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No end in sight for £2.8 billion rail project that promised faster trains and more seats

Thousands of passengers in the Thames Valley have been told they will have to wait much longer for the faster rail service - and extra seats - that they have been promised.

The ambitious project of electrifying the Great Western Main Line was due to have been completed by 2018. But the Department for Transport now admits it does not know when it will be finished.

On top of this, the cost of the project has almost tripled from £874 million pounds to £2.8 billion.

Rachel Hepworth has been to Goring-on-Thames, in Oxfordshire - one area being developed as part of the project. She spoke to Ian Haslam from the Goring Gap Railway Action Group.


Battle lines are drawn, but will Uber arrive in Brighton?

For years, ever since they were pulled by horses, in fact, if you wanted a cab you stood on a street and hailed the driver. And that's still the way it works in many places. But there's a new kid in town. Uber.

It allows customers to use a mobile phone app to get hold of the nearest cab. Uber are often cheaper, but not everyone's happy - not least the drivers of the regular taxis themselves.

And now, the battle that has been fought in cities around the world is heading to Brighton.

Andy Dickenson reports. He speaks to Andy Peters from the GNB, John Streeter of Streamline Taxis, and Jason Kitcat of Crunch accounting.

Uber responds to Brighton row: 'Our drivers go through the same background checks as taxi drivers'

Uber is awaiting a decision on whether it can operate in Brighton

The Uber mobile phone app allows customers or passengers to book a taxi from the firm and pay for it using their phone.

The drivers called partner-drivers are all self employed. According to its website Uber operates in 60 countries. It is already in use in London, Leeds, Manchester, Bristol and Birmingham and now it has applied for a licence in Brighton and Hove.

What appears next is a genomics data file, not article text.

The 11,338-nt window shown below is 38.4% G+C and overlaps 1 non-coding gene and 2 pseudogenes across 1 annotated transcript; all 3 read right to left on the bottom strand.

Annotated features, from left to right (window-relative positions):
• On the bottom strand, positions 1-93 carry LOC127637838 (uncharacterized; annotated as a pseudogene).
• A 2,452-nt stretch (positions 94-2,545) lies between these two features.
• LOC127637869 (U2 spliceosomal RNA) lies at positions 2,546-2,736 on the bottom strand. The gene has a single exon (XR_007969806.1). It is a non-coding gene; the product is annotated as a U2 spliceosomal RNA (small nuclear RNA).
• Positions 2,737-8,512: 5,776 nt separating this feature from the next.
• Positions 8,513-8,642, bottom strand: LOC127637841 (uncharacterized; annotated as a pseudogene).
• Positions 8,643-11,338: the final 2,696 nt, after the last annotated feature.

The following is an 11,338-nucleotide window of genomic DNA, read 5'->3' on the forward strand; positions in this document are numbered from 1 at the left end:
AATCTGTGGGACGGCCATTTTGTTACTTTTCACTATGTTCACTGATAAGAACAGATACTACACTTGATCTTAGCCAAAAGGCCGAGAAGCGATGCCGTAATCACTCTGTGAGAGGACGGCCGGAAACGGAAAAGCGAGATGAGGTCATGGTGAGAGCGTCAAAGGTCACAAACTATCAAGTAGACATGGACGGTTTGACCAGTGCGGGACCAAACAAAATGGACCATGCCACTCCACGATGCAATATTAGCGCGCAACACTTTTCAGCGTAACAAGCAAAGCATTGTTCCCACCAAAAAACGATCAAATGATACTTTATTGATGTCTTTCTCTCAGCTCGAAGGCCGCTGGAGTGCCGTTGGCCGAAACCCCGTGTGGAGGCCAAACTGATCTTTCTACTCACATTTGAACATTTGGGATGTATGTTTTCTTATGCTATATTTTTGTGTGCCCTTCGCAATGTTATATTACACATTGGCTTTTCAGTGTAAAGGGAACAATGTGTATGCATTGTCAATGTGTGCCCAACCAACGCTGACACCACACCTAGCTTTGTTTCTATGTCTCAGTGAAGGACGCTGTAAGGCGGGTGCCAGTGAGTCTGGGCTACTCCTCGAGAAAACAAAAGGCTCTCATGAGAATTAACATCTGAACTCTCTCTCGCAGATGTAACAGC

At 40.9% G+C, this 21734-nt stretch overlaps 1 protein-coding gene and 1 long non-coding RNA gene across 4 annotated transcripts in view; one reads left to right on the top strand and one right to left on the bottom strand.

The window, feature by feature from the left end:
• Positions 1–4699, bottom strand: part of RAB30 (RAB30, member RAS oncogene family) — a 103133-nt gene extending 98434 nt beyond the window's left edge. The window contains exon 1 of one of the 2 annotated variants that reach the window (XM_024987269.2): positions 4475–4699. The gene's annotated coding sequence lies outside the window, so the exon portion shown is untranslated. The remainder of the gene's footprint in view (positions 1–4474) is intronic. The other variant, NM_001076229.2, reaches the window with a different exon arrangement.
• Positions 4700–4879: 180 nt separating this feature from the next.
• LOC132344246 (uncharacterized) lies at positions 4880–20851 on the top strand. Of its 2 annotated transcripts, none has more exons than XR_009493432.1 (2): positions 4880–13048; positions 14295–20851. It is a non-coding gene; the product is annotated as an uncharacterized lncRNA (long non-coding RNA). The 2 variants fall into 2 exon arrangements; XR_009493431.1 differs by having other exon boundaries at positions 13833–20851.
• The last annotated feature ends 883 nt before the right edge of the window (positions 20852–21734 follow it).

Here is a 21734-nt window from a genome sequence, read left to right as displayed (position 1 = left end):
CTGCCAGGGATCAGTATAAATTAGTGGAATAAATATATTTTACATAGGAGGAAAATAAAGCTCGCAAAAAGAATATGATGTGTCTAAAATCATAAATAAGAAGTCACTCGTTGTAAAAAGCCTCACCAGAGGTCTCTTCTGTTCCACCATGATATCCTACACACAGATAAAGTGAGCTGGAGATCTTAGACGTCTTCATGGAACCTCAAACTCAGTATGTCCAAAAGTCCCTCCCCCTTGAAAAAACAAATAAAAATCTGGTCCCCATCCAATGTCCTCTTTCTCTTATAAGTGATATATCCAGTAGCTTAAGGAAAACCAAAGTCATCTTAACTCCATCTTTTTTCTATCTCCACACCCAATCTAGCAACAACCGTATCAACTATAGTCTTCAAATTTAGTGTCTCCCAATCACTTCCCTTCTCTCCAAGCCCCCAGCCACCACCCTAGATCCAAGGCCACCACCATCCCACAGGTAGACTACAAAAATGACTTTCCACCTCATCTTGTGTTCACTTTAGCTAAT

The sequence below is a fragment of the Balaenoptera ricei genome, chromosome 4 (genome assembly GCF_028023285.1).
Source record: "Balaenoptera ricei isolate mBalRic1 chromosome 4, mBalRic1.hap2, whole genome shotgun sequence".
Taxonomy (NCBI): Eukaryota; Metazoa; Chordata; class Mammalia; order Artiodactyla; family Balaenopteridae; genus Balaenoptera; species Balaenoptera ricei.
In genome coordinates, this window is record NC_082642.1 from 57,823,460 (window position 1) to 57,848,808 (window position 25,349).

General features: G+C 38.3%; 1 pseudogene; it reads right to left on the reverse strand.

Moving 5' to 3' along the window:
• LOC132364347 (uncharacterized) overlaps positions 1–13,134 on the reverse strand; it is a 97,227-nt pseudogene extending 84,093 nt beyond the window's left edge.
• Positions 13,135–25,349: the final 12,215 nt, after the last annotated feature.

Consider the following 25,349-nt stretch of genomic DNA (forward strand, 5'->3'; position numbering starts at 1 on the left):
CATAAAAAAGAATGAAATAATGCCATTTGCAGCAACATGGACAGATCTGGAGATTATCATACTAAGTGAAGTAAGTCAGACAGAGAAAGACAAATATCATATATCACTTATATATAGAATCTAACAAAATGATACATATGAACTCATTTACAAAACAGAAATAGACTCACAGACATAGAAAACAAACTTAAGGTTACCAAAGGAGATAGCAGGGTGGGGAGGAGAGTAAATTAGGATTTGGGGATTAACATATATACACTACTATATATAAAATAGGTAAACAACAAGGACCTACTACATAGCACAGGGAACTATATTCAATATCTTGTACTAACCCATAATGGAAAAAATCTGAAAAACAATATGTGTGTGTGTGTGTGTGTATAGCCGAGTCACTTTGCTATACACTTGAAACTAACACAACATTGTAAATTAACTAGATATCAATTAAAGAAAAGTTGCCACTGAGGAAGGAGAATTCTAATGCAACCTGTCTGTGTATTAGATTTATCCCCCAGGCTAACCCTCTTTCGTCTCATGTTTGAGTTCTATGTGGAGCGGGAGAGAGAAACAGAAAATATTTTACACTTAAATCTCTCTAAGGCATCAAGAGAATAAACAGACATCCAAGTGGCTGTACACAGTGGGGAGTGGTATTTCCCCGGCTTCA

Brighton & Hove's city council has been given more time to make its decision. Local taxi drivers are concerned - they say that if Uber is granted a licence its drivers should be subject to the same rules and guidelines that they have to observe. Uber says it does abide by the rules.

The row centres around whether the increased competition for fares will be fair, whether background checks will be as stringent as for taxi drivers and whether Uber private hire drivers will have to / will be able to provide vehicles accessible for specific groups of the community, such as people who use wheelchairs.

“In the UK Uber is fully licensed and regulated and abides by all private hire legislation. All partner-drivers operating on the Uber platform are fully licensed private hire drivers and have been through enhanced DBS checks, the same background check taxi drivers go through. In the UK Uber’s model has been scrutinised by over 30 regulators and found to be compliant."

– Uber spokesman

Row over whether to allow Uber taxi app in Brighton

The team behind the Uber taxi app wants to operate in Brighton & Hove

Councillors in Brighton and Hove have been given more time to decide whether the controversial taxi app 'Uber' can be used in Brighton.

A meeting had to be adjourned yesterday - with cab companies already operating in the city arguing that the new service must face the same licence restrictions that they do. John Streeter from Streamline Taxis in the city gave us his view.


£20m upgrade for Paddington station

Thousands of rail passengers use Paddington station every day

Network Rail is spending twenty million pounds to upgrade Paddington station in London. The project will take 18 months.

Hundreds of thousands of rail passengers from Berkshire, Hampshire, Oxfordshire and Wiltshire use the terminal to enter the capital. Paddington's world famous roof and its passenger areas will be updated. Most of the work will be done overnight to avoid disruption.

Artist's impression of the finished work Credit: Network Rail
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